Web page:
'A Village in the Middle of a City': Neighbouring and social ties in a public housing community in inner Sydney, Australia
- Publication Type:
- Neighbours around the World: An International Look at the People Next Door, 2022, pp. 189-206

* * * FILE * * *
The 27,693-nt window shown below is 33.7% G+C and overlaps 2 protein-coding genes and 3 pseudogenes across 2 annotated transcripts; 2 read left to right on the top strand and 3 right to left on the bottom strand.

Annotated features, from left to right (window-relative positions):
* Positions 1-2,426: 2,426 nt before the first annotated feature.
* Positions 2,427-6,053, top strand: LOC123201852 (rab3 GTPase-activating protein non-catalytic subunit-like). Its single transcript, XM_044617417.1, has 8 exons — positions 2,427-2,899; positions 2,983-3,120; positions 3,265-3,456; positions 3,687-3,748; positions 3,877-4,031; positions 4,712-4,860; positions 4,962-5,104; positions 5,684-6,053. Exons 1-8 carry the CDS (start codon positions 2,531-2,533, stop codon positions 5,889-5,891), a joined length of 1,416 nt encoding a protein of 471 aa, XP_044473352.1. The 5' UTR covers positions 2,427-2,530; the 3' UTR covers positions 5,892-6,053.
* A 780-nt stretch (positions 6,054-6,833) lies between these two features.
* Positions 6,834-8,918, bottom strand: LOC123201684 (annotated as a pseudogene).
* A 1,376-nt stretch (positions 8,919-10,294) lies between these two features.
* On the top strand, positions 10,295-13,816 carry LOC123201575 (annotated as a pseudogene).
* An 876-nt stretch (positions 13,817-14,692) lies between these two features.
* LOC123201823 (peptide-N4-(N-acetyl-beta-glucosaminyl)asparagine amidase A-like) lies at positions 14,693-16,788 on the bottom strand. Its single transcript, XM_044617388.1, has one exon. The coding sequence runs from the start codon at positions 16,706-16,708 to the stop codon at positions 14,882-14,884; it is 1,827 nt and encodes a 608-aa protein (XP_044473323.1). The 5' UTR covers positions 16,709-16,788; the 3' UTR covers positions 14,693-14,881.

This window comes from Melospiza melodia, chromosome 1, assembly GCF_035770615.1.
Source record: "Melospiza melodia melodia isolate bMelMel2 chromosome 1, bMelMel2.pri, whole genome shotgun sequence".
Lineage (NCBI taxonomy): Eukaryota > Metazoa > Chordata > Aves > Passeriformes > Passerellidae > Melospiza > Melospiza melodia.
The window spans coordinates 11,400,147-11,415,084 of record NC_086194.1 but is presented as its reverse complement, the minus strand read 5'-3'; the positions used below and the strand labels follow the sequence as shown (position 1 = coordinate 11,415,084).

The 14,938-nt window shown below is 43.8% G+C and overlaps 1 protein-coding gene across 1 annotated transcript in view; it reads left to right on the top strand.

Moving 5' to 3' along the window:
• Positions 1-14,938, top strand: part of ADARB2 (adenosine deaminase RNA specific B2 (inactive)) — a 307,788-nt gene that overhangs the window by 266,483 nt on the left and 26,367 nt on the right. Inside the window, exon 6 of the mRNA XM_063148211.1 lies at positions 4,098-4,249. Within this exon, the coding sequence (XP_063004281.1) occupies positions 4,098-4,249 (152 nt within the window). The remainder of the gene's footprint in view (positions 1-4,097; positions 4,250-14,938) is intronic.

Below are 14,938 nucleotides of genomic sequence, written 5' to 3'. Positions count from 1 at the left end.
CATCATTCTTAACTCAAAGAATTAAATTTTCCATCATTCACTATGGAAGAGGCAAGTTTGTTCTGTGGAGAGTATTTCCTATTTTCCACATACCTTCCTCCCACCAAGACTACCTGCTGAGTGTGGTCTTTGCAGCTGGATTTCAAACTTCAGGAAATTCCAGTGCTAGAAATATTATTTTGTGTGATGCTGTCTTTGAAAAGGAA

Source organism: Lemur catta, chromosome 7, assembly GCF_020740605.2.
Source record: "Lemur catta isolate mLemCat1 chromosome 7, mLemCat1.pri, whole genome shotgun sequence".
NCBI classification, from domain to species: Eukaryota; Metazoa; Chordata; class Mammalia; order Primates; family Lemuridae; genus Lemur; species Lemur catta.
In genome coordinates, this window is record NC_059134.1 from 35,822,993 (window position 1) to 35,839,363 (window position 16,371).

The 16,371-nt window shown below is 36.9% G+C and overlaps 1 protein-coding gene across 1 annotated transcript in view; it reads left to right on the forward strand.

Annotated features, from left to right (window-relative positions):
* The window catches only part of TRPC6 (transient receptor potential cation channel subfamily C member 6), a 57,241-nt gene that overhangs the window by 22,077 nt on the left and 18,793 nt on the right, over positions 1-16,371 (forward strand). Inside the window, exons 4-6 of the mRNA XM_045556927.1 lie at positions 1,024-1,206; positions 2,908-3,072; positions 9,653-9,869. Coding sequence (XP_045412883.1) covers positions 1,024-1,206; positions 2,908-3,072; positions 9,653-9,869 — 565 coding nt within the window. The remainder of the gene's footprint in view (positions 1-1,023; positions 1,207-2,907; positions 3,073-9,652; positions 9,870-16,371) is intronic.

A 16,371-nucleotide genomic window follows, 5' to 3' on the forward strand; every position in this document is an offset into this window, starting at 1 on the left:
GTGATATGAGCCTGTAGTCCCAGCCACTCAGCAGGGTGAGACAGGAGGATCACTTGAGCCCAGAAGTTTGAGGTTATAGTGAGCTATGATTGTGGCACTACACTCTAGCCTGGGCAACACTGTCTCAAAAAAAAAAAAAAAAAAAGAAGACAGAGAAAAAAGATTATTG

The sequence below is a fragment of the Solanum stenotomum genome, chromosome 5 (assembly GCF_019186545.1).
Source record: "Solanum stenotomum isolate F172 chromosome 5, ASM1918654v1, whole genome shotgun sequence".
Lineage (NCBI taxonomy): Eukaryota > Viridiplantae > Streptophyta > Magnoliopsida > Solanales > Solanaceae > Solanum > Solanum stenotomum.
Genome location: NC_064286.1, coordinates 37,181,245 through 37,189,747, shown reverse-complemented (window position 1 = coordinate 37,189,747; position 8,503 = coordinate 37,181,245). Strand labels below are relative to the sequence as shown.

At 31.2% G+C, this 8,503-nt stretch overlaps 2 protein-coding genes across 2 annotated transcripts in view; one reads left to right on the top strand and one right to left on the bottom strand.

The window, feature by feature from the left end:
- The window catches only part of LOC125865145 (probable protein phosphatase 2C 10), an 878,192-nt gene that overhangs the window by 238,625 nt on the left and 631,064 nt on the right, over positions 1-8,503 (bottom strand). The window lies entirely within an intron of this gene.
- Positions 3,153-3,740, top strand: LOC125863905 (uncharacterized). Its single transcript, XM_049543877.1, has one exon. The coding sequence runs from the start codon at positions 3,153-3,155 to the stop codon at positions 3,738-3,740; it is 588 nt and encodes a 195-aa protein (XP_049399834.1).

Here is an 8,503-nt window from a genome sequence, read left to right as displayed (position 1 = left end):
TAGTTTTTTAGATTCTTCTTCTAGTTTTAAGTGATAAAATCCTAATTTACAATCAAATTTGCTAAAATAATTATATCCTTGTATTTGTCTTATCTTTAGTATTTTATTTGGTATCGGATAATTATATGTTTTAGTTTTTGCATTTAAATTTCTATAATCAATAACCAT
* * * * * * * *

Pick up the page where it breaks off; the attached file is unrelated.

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In March 2014, the minister responsible for public housing in the state of New South Wales in Australia announced that all 600 public housing tenants living in the historic heritage-listed adjacent inner-city neighbourhoods of Millers Point and The Rocks in Sydney were to be moved and the homes sold to the highest bidder on the open market. There were to be no exceptions, and the last public housing resident was moved from the area in July 2018. A common view is that public housing areas in countries with a residualised welfare system are characterised by attenuated social ties, anomie and bleakness. This chapter examines neighbouring, social ties, mutual assistance and sense of community among public housing tenants in Millers Point and demonstrates that this is not always the case. Drawing on 48 in-depth interviews with residents, plus observation, I show that the social connections among public housing tenants in the area were unusually strong and enduring. I argue that in order to understand why this was so, we need to look at the physical and social features of the area. Following on from the seminal work of Jane Jacobs, the New Urbanism movement argues that compactness, mixed land use and walkability are crucial enablers of social interaction and neighbourliness. These physical features were present in Millers Point. There is now a recognition by New Urbanism scholars that physical elements in themselves rarely create community and that the social features of neighbourhoods also have to be taken into account. In the case of the public housing tenants in inner Sydney, the key social features were longevity of residence and homogeneity. Another crucial aspect was a strong sense of social obligation. This was partially due to the presence of strong trade unionism in the area historically and the intermittent nature of employment at certain periods, which ensured neighbours rallied round to help those who were less fortunate.
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